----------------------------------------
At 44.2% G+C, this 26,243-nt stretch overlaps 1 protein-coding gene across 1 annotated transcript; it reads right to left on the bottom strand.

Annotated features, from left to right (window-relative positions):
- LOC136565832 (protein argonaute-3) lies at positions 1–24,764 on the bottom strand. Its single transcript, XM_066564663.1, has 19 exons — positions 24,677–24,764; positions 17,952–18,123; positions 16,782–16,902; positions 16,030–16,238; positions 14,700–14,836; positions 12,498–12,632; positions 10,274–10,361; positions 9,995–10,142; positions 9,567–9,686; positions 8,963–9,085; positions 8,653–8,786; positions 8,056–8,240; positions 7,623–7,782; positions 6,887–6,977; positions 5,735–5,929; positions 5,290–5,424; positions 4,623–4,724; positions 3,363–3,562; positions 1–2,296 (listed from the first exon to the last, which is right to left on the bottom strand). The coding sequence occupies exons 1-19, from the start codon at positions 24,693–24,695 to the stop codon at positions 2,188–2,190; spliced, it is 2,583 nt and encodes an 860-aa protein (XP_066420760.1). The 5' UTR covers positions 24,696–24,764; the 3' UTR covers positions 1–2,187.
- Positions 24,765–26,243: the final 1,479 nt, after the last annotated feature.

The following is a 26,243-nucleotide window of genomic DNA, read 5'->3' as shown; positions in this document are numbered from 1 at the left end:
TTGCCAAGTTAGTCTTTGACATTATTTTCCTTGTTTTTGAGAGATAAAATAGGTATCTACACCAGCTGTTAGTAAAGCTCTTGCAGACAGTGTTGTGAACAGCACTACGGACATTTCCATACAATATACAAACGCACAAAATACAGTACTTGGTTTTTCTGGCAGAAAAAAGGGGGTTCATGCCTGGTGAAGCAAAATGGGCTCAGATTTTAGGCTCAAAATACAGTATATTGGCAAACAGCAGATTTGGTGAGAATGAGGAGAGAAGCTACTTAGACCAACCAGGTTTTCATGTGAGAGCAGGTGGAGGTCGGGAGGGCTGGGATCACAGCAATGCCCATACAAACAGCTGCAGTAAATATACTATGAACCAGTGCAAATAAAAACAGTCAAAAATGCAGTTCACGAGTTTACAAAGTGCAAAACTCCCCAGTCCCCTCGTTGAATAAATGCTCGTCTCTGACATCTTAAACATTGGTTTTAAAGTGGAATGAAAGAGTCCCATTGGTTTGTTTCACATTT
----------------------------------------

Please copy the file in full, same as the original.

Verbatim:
At 44.2% G+C, this 26,243-nt stretch overlaps 1 protein-coding gene across 1 annotated transcript; it reads right to left on the bottom strand.

Annotated features, from left to right (window-relative positions):
- LOC136565832 (protein argonaute-3) lies at positions 1–24,764 on the bottom strand. Its single transcript, XM_066564663.1, has 19 exons — positions 24,677–24,764; positions 17,952–18,123; positions 16,782–16,902; positions 16,030–16,238; positions 14,700–14,836; positions 12,498–12,632; positions 10,274–10,361; positions 9,995–10,142; positions 9,567–9,686; positions 8,963–9,085; positions 8,653–8,786; positions 8,056–8,240; positions 7,623–7,782; positions 6,887–6,977; positions 5,735–5,929; positions 5,290–5,424; positions 4,623–4,724; positions 3,363–3,562; positions 1–2,296 (listed from the first exon to the last, which is right to left on the bottom strand). The coding sequence occupies exons 1-19, from the start codon at positions 24,693–24,695 to the stop codon at positions 2,188–2,190; spliced, it is 2,583 nt and encodes an 860-aa protein (XP_066420760.1). The 5' UTR covers positions 24,696–24,764; the 3' UTR covers positions 1–2,187.
- Positions 24,765–26,243: the final 1,479 nt, after the last annotated feature.

The following is a 26,243-nucleotide window of genomic DNA, read 5'->3' as shown; positions in this document are numbered from 1 at the left end:
TTGCCAAGTTAGTCTTTGACATTATTTTCCTTGTTTTTGAGAGATAAAATAGGTATCTACACCAGCTGTTAGTAAAGCTCTTGCAGACAGTGTTGTGAACAGCACTACGGACATTTCCATACAATATACAAACGCACAAAATACAGTACTTGGTTTTTCTGGCAGAAAAAAGGGGGTTCATGCCTGGTGAAGCAAAATGGGCTCAGATTTTAGGCTCAAAATACAGTATATTGGCAAACAGCAGATTTGGTGAGAATGAGGAGAGAAGCTACTTAGACCAACCAGGTTTTCATGTGAGAGCAGGTGGAGGTCGGGAGGGCTGGGATCACAGCAATGCCCATACAAACAGCTGCAGTAAATATACTATGAACCAGTGCAAATAAAAACAGTCAAAAATGCAGTTCACGAGTTTACAAAGTGCAAAACTCCCCAGTCCCCTCGTTGAATAAATGCTCGTCTCTGACATCTTAAACATTGGTTTTAAAGTGGAATGAAAGAGTCCCATTGGTTTGTTTCACATTT